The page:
How do you rephrase just wondering?

How do you rephrase just wondering?


  1. just out of curiosity.
  2. curiously enough.
  3. merely curious.
  4. just curious.
  5. just pretty curious.
  6. oddly enough.
  7. really great.
  8. curiously.

When to use have had or had?

In the present perfect, the auxiliary verb is always have (for I, you, we, they) or has (for he, she, it). In the past perfect, the auxiliary verb is always had. We use have had in the present perfect when the main verb is also “have”: I’m not feeling well.

Has submitted or had submitted?

Present perfect tense is used, because the actions related to your application (review and decision) are in the present time frame. Past perfect would be correct if those actions were completed: I had submitted the application, but the position was already filled. “I have” is correct.

What to say in email instead of I was wondering?

I was wondering if … ? Instead, say: “What are your thoughts on…?” or “I’m writing to see if …?” Does that make sense? Instead, say: “Please let me know if you have any questions.”

How can I use wondering?

Saying ‘I am wondering’ uses the present continuous tense. That tense implies that you’re thinking about something right now, at that moment and it emphasises that there’s something you don’t know or you haven’t decided upon.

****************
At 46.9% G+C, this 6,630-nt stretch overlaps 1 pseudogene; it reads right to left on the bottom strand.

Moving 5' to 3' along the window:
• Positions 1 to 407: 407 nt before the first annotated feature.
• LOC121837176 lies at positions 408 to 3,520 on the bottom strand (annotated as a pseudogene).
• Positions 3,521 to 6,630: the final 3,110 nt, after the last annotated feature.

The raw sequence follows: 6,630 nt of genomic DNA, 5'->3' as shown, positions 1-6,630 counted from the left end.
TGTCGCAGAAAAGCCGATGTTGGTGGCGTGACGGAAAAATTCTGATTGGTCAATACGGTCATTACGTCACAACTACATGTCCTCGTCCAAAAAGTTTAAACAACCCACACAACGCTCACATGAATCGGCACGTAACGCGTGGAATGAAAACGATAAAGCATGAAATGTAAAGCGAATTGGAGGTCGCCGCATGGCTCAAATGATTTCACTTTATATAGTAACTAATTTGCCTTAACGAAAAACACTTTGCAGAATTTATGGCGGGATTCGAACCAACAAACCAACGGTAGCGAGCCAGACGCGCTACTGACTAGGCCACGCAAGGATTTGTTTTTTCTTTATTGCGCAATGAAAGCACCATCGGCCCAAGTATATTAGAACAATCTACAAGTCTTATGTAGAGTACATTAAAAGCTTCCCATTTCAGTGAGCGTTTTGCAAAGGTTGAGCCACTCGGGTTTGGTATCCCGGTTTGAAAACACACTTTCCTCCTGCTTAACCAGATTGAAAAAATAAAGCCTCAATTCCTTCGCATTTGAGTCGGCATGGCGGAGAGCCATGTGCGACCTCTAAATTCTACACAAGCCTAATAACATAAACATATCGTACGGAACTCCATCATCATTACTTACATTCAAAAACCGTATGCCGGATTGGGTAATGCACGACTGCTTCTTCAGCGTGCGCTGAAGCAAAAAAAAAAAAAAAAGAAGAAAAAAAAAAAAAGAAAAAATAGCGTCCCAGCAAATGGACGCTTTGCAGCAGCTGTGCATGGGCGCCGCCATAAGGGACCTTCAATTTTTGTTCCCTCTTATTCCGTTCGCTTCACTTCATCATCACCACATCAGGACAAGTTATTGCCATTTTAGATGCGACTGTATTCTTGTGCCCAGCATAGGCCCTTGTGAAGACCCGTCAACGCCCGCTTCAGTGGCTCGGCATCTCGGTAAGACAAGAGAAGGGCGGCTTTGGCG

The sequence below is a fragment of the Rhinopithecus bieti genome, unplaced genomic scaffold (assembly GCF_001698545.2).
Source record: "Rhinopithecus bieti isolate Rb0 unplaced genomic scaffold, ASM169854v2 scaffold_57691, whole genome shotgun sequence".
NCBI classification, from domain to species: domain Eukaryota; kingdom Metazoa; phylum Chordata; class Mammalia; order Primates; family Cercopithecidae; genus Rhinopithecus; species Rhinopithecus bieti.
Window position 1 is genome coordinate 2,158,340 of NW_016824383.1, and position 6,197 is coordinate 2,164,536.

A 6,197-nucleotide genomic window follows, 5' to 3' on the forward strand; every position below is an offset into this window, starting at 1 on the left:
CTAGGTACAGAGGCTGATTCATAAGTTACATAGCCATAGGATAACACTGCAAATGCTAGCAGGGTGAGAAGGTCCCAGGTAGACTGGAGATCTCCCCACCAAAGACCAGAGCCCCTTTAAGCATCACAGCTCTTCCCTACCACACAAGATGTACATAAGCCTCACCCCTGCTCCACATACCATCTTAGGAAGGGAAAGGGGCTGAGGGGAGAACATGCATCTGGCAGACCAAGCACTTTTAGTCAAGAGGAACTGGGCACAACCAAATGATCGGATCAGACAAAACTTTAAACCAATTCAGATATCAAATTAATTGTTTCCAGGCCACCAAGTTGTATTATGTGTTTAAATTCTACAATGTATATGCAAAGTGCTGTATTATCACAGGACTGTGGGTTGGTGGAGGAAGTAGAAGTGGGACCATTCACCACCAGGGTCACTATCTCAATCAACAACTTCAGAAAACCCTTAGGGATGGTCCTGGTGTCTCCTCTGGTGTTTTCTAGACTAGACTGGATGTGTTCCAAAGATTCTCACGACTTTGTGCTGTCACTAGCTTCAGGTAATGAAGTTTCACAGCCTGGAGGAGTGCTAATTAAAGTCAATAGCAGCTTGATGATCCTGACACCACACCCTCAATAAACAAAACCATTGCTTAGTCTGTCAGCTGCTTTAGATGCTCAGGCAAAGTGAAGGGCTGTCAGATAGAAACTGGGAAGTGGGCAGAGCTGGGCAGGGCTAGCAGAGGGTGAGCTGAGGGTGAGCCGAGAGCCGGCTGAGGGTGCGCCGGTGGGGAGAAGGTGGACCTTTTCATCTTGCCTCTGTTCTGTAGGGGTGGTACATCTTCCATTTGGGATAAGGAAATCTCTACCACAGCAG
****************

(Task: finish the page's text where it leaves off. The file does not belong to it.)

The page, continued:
Is it acceptable to use ” just wondering ” as a question?

Closed 2 years ago. I often find myself writing sentences such as: “I am wondering if the landlord replied to you yet?” And I always end up removing the question mark and rephrasing the sentence.

What is the meaning of the phrase ” Just wondering “?

(informal) Used to qualify a question or action, explaining it as modivated by curiosity. From the phrase I was — or we were — just wondering. I’m just wondering what is causing this.

Do you have any thoughts, suggestions or…?

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How is the word’wondered’used in English?

I wonder what it was about her upbringing that made her so insecure. When did he last brush his teeth, she wondered. [ + (that) ] I don’t wonder (that) she burst into tears after the way you spoke to her. In English, many past and present participles of verbs can be used as adjectives. Some of these examples may show the adjective use.